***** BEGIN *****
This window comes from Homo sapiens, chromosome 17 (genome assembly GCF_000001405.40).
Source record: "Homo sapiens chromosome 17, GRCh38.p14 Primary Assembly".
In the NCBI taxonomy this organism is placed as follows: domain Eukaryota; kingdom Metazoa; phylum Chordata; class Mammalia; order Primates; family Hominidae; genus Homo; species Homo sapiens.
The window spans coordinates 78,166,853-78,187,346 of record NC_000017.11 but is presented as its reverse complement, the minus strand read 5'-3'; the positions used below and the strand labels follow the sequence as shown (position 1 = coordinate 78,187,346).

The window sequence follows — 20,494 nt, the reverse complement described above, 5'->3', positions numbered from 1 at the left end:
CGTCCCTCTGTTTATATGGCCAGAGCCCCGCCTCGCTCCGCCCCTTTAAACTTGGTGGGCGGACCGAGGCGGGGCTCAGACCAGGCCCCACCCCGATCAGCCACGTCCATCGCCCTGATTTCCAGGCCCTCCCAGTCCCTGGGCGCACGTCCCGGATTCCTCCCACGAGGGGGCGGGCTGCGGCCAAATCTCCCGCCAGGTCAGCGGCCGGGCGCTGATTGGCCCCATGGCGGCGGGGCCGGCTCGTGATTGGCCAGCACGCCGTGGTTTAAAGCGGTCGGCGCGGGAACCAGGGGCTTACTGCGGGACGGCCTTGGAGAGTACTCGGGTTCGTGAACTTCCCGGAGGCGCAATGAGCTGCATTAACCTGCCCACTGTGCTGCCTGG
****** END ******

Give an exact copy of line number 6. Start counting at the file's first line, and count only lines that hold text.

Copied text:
CGTCCCTCTGTTTATATGGCCAGAGCCCCGCCTCGCTCCGCCCCTTTAAACTTGGTGGGCGGACCGAGGCGGGGCTCAGACCAGGCCCCACCCCGATCAGCCACGTCCATCGCCCTGATTTCCAGGCCCTCCCAGTCCCTGGGCGCACGTCCCGGATTCCTCCCACGAGGGGGCGGGCTGCGGCCAAATCTCCCGCCAGGTCAGCGGCCGGGCGCTGATTGGCCCCATGGCGGCGGGGCCGGCTCGTGATTGGCCAGCACGCCGTGGTTTAAAGCGGTCGGCGCGGGAACCAGGGGCTTACTGCGGGACGGCCTTGGAGAGTACTCGGGTTCGTGAACTTCCCGGAGGCGCAATGAGCTGCATTAACCTGCCCACTGTGCTGCCTGG